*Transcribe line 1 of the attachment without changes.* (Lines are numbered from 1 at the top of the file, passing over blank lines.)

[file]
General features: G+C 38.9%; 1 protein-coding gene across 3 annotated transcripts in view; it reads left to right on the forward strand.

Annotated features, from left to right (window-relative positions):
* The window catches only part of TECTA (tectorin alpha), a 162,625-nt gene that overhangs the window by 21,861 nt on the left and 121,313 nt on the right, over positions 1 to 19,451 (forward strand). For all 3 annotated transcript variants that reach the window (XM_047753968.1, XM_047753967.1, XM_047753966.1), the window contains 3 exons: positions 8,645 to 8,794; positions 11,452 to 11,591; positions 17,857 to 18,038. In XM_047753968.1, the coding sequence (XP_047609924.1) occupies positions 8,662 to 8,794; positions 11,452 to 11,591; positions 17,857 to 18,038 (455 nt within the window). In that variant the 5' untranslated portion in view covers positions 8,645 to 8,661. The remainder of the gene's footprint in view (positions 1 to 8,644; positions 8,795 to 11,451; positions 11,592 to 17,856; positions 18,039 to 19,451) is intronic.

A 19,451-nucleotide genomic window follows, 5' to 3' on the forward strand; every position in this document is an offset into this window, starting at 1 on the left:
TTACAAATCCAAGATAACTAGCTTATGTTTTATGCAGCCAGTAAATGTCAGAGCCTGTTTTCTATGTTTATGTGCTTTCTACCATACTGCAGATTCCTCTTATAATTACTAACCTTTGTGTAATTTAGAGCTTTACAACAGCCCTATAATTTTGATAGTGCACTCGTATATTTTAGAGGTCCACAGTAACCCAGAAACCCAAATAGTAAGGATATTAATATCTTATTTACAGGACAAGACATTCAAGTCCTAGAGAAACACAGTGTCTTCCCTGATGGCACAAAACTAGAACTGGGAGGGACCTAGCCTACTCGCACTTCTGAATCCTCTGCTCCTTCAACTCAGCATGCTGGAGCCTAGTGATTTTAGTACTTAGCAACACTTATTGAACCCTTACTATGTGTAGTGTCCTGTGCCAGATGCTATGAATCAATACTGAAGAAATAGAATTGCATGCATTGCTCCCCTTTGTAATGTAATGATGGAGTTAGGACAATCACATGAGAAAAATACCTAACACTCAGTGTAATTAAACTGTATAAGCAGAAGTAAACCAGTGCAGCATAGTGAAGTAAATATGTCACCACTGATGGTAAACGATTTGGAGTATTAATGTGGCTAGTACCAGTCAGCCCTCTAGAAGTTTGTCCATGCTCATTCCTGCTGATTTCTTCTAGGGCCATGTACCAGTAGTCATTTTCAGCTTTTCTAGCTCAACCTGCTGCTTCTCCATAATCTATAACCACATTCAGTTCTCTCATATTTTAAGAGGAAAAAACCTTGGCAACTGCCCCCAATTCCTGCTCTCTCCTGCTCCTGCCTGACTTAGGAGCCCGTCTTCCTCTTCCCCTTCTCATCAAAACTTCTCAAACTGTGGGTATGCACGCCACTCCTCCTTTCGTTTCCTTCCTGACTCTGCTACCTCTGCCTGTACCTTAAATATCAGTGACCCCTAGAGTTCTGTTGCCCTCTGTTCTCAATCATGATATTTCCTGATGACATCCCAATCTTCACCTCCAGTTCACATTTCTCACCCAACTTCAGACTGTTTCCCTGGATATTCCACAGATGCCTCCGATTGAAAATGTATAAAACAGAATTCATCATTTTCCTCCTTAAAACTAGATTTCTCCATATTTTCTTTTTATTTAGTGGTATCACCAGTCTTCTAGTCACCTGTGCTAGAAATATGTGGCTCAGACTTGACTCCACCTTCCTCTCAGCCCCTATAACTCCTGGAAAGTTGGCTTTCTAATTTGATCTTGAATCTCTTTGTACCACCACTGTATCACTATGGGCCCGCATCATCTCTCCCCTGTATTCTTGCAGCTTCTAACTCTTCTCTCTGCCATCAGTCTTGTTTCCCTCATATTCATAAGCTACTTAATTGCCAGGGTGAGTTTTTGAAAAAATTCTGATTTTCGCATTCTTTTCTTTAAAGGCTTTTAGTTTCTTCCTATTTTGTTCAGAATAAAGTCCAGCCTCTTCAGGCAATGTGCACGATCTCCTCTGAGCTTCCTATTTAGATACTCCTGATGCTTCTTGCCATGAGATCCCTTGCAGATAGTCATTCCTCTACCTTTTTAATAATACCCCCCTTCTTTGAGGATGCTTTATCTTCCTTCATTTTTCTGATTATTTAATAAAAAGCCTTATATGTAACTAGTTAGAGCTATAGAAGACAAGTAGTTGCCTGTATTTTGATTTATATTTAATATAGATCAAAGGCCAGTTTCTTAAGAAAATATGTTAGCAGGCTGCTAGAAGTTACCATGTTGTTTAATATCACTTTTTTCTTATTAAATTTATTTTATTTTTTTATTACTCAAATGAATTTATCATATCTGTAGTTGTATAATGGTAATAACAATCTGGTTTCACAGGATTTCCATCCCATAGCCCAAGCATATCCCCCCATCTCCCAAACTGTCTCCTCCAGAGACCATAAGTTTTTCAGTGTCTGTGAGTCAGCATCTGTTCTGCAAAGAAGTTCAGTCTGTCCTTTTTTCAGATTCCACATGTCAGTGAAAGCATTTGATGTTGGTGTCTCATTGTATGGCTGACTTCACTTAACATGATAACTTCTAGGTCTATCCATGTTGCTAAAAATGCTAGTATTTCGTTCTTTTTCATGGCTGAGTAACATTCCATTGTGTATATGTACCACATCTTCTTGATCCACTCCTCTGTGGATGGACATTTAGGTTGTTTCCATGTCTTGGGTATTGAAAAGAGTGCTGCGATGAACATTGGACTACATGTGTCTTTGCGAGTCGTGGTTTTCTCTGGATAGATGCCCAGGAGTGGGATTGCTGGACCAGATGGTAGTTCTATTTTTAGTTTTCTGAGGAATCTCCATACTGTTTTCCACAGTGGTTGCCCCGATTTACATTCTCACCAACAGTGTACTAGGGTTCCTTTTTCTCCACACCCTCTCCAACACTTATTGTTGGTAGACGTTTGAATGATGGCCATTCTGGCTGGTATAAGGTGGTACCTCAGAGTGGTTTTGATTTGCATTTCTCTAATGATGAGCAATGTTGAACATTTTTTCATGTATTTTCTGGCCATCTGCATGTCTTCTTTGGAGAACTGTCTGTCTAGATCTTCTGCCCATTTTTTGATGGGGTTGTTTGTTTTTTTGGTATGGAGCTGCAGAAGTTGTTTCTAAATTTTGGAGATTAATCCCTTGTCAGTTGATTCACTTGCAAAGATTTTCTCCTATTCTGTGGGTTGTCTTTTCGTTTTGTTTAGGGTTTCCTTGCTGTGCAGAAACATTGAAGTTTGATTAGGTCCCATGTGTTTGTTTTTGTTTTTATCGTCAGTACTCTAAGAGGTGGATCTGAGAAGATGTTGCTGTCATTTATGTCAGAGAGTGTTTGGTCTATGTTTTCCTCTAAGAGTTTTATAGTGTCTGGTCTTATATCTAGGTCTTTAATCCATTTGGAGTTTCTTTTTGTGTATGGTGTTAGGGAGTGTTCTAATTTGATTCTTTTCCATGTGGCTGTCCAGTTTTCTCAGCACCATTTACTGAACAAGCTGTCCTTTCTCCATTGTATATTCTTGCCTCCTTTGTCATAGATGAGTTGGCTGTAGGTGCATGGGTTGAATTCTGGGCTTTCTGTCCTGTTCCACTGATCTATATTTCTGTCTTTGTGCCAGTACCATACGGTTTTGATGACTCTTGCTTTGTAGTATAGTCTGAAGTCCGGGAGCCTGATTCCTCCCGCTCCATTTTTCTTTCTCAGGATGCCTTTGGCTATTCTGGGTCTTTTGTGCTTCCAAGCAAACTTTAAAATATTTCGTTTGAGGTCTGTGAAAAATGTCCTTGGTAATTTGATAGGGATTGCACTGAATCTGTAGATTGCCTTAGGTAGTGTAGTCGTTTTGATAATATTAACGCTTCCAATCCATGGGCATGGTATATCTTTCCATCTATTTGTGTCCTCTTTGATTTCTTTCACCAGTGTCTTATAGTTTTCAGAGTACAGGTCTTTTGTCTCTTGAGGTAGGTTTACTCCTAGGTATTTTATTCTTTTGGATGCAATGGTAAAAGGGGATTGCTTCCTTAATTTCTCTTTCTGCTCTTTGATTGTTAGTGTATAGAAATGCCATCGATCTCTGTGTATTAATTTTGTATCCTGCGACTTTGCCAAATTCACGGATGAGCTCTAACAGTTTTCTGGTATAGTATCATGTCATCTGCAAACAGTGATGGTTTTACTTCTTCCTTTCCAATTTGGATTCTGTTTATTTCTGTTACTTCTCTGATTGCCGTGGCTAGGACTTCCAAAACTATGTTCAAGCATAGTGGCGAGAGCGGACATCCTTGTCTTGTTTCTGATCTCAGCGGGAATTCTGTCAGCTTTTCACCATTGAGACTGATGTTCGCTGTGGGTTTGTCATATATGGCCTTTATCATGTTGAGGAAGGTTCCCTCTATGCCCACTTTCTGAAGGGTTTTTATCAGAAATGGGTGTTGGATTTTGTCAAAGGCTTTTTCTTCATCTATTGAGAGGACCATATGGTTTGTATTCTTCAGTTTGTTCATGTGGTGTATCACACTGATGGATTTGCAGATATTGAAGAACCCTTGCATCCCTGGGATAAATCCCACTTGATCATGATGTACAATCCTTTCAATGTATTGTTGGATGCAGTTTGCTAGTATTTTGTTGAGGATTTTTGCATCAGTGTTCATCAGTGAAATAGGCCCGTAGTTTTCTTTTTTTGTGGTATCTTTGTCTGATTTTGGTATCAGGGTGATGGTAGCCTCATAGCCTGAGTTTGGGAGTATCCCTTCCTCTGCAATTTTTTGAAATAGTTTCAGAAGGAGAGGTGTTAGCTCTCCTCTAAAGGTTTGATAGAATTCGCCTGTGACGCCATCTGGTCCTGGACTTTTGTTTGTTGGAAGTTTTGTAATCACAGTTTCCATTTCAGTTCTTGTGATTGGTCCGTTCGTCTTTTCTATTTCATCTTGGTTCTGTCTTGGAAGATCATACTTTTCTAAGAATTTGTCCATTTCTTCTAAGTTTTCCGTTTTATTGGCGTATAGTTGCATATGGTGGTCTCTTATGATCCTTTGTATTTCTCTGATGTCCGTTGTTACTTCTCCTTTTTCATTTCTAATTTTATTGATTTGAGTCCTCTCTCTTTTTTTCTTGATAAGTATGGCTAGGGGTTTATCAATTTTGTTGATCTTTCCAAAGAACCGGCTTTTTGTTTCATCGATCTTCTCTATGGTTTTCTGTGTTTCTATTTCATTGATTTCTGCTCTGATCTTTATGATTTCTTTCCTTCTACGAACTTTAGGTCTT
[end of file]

General features: G+C 38.9%; 1 protein-coding gene across 3 annotated transcripts in view; it reads left to right on the forward strand.